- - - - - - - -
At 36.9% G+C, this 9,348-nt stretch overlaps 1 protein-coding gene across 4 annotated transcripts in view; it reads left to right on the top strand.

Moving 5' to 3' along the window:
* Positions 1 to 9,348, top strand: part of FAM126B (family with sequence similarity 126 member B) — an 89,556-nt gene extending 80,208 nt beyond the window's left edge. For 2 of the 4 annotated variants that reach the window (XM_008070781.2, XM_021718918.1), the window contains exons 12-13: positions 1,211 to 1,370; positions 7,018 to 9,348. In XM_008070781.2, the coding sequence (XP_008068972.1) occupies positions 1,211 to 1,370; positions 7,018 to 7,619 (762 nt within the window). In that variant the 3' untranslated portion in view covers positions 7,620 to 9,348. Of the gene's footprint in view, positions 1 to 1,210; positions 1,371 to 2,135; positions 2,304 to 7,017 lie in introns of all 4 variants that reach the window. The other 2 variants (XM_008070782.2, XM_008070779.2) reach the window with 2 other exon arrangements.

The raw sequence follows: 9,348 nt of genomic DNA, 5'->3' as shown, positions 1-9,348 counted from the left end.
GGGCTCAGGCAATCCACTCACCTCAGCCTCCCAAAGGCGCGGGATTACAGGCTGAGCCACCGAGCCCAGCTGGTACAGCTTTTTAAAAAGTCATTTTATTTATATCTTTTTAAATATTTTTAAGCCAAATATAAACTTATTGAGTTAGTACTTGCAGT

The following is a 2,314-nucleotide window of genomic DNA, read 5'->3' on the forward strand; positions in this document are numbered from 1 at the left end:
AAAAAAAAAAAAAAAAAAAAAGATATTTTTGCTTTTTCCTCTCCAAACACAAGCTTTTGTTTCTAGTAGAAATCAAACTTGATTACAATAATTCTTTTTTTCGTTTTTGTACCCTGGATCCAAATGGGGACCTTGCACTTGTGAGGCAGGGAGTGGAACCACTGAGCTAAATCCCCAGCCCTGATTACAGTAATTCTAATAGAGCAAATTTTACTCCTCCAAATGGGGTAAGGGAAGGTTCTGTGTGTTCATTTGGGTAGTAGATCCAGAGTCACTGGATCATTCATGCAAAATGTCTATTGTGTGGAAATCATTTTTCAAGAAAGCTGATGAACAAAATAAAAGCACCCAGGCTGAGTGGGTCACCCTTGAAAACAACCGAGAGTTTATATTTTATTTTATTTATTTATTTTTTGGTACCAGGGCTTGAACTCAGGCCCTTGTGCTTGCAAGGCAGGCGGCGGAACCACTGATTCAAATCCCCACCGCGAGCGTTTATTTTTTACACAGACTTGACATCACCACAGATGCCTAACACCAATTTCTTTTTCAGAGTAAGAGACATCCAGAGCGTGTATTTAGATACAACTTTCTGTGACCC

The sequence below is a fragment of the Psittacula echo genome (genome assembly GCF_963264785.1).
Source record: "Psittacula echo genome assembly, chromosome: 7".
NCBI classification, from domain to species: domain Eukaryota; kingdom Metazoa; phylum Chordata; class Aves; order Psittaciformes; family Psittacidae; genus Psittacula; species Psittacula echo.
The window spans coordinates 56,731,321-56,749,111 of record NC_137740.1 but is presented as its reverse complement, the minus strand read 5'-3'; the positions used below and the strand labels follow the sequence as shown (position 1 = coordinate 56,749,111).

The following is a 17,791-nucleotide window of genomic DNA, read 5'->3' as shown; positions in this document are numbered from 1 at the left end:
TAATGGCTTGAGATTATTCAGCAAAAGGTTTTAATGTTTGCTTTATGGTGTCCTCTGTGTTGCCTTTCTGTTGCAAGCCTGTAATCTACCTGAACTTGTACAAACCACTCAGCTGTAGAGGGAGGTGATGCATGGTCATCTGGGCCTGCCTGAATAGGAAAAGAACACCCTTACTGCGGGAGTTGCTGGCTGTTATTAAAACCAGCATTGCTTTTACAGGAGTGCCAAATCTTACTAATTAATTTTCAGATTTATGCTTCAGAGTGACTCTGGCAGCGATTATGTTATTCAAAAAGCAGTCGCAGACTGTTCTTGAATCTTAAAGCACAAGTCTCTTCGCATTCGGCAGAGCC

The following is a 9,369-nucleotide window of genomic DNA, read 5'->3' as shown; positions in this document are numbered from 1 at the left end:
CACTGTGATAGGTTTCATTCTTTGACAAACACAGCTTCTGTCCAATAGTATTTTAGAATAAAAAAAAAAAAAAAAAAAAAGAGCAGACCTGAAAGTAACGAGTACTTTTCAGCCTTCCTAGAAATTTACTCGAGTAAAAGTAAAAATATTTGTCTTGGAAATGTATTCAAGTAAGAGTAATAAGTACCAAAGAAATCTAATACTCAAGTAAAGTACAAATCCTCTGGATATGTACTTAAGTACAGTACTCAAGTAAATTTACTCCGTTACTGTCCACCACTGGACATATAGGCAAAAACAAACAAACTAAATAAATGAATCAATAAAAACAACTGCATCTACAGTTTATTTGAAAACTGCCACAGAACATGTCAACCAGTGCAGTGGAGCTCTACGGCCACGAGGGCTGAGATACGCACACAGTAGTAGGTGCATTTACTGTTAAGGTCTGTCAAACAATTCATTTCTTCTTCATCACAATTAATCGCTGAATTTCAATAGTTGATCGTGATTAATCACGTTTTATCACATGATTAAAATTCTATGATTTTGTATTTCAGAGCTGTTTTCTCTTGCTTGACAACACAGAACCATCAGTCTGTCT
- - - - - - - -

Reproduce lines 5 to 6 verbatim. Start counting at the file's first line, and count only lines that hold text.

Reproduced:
GGGCTCAGGCAATCCACTCACCTCAGCCTCCCAAAGGCGCGGGATTACAGGCTGAGCCACCGAGCCCAGCTGGTACAGCTTTTTAAAAAGTCATTTTATTTATATCTTTTTAAATATTTTTAAGCCAAATATAAACTTATTGAGTTAGTACTTGCAGT

The following is a 2,314-nucleotide window of genomic DNA, read 5'->3' on the forward strand; positions in this document are numbered from 1 at the left end: